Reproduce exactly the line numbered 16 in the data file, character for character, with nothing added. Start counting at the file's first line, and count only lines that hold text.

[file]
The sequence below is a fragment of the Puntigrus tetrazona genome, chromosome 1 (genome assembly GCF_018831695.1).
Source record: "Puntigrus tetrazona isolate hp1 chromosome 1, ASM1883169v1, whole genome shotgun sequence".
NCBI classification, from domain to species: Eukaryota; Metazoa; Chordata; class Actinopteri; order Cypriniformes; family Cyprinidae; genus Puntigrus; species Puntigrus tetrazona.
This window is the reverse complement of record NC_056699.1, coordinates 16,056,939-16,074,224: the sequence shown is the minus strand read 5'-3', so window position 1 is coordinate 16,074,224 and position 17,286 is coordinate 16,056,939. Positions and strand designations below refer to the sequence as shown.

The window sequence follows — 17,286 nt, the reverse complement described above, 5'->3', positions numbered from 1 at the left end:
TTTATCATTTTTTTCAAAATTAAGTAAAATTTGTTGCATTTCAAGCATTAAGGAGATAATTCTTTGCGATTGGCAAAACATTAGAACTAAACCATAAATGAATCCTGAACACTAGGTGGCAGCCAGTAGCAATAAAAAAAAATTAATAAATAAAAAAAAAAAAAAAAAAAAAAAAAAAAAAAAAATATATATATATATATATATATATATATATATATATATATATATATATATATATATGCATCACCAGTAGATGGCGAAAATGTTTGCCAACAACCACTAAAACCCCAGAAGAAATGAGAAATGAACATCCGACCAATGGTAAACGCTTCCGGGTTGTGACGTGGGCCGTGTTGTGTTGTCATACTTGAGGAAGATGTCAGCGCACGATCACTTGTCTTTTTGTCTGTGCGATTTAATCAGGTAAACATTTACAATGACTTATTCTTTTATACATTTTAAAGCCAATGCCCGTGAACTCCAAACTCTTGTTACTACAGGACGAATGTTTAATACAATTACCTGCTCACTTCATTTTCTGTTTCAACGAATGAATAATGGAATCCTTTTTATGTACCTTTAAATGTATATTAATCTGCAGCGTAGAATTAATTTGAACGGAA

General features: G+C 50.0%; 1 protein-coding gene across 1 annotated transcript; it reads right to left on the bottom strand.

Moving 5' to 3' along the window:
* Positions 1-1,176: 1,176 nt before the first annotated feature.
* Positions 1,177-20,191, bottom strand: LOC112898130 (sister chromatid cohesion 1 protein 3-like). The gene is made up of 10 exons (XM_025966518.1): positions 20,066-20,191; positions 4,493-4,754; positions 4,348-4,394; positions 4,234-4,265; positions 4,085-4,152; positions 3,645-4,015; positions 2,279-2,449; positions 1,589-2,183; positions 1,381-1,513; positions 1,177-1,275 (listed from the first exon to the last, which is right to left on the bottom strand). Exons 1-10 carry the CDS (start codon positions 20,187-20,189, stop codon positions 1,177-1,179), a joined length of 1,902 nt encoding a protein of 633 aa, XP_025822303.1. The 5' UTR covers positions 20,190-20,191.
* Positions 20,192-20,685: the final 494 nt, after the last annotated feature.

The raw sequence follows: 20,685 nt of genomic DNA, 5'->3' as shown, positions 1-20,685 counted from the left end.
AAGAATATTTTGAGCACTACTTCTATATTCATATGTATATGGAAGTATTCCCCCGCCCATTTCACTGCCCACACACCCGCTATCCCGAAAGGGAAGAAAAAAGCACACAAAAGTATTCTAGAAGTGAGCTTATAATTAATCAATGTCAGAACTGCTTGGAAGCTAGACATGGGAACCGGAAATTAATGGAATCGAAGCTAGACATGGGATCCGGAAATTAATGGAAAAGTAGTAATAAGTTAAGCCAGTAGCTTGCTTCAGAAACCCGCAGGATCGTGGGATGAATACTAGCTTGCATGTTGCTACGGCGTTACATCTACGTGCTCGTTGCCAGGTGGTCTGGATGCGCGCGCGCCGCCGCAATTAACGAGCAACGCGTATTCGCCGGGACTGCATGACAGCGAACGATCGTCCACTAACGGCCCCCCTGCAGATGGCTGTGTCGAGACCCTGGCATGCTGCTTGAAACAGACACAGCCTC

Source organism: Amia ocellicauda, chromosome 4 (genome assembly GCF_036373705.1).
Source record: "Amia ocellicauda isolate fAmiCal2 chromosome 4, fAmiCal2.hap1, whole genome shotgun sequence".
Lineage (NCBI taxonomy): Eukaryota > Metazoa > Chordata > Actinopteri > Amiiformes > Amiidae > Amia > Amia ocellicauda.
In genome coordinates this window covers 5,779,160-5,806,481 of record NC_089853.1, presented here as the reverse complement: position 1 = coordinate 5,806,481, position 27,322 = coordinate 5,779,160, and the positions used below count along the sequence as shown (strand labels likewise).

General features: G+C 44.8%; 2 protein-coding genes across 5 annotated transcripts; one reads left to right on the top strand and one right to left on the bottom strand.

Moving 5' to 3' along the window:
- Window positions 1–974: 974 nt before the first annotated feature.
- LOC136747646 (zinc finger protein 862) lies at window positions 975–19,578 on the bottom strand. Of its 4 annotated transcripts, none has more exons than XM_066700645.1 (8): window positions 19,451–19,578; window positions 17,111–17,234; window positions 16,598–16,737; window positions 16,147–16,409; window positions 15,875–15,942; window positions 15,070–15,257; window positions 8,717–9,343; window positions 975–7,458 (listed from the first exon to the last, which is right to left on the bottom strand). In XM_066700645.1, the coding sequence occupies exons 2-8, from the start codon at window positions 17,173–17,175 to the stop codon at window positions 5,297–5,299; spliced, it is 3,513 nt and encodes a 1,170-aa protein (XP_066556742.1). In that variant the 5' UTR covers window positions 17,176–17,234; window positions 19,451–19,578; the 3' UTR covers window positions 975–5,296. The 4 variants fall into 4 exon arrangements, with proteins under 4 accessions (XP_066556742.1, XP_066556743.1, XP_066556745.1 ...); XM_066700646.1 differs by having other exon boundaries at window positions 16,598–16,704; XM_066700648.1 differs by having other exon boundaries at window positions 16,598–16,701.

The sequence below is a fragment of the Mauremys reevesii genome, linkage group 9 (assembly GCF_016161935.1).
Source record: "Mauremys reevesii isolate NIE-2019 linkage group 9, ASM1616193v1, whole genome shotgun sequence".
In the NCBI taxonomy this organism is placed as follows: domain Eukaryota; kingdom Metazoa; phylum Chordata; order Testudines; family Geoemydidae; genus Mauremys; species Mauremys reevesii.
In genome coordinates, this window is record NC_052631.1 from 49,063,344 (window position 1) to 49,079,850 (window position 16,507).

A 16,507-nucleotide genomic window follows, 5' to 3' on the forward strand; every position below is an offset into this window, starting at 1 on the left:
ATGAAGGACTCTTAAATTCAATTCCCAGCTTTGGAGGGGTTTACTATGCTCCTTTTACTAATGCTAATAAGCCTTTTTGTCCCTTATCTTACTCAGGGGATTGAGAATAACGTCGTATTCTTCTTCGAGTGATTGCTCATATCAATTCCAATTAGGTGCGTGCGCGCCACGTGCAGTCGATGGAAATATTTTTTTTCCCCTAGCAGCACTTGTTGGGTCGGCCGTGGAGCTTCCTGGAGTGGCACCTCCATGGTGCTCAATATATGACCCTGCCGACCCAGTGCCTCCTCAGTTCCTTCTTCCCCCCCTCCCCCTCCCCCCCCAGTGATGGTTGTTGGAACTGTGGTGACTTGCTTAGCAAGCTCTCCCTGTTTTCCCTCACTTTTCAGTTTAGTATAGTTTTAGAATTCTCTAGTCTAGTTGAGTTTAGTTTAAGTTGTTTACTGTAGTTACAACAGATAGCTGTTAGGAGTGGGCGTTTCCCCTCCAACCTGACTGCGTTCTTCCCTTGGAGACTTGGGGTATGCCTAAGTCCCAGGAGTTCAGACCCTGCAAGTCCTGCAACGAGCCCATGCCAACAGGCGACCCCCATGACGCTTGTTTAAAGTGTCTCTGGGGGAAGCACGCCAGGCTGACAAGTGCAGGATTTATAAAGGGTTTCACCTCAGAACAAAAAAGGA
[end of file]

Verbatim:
Lineage (NCBI taxonomy): Eukaryota > Metazoa > Chordata > Actinopteri > Amiiformes > Amiidae > Amia > Amia ocellicauda.